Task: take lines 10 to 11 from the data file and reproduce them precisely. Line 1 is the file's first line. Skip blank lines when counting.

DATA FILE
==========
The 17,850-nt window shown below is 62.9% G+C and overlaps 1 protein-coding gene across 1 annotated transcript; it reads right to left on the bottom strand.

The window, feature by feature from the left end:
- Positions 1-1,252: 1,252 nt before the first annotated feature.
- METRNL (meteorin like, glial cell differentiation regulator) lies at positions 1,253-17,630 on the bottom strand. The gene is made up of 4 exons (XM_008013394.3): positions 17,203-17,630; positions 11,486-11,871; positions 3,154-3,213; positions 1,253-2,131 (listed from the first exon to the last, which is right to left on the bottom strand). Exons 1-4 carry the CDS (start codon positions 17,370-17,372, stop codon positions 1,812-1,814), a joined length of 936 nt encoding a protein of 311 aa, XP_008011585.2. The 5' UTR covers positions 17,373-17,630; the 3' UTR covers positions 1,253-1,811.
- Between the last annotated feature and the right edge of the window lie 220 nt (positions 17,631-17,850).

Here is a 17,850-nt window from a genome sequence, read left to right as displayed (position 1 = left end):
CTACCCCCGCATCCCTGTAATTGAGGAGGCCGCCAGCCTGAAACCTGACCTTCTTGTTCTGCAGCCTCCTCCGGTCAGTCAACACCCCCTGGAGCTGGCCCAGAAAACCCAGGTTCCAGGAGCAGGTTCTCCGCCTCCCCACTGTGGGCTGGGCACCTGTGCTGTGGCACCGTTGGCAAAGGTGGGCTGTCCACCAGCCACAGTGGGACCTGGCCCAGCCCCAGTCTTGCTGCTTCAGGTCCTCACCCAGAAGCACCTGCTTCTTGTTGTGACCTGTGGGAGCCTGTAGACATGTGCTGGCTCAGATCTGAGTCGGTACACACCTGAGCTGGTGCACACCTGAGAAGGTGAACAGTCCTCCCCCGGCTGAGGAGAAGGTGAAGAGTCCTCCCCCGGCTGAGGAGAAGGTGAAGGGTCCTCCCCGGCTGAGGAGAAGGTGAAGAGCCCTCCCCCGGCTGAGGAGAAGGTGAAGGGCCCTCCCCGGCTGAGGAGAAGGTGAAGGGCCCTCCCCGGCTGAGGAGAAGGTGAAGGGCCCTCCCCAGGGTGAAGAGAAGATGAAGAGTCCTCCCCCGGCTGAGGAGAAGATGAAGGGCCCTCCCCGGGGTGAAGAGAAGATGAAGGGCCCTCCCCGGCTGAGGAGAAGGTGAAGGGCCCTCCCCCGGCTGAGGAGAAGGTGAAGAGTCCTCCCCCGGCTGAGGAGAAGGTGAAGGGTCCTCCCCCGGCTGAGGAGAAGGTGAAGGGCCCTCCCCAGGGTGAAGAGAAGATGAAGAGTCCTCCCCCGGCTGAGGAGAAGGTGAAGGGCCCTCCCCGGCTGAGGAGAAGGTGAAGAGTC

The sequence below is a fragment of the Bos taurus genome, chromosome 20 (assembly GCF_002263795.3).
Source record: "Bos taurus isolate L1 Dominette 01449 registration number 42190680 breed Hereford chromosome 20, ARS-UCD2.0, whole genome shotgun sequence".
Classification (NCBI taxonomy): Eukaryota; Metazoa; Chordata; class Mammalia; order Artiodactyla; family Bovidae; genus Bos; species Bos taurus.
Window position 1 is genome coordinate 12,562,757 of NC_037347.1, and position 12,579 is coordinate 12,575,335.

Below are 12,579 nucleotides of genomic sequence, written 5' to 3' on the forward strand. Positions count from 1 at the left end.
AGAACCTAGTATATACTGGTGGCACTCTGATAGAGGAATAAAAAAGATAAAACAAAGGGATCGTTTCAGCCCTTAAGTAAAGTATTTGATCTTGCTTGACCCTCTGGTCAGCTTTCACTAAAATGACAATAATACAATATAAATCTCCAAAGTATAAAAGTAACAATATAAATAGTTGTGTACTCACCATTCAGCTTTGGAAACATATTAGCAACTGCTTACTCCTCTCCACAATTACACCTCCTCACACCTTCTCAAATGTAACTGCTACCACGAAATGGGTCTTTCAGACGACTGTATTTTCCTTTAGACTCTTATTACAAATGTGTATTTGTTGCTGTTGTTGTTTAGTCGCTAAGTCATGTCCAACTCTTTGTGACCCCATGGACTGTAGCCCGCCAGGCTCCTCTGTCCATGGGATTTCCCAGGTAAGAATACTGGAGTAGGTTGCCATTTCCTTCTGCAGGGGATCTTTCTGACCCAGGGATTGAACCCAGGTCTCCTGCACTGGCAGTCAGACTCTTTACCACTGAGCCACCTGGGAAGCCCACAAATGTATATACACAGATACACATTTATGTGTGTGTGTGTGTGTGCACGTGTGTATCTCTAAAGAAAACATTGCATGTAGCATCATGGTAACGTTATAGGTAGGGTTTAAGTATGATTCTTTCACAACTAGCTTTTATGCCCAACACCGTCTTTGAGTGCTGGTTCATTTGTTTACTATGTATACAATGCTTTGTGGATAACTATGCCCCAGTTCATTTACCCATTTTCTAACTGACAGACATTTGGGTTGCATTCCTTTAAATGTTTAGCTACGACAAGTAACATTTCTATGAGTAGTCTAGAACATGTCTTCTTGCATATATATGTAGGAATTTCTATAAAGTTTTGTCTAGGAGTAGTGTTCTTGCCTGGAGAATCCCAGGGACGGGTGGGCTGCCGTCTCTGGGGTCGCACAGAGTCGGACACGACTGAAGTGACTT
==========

Classification (NCBI taxonomy): Eukaryota; Metazoa; Chordata; class Mammalia; order Artiodactyla; family Bovidae; genus Bos; species Bos taurus.
Window position 1 is genome coordinate 12,562,757 of NC_037347.1, and position 12,579 is coordinate 12,575,335.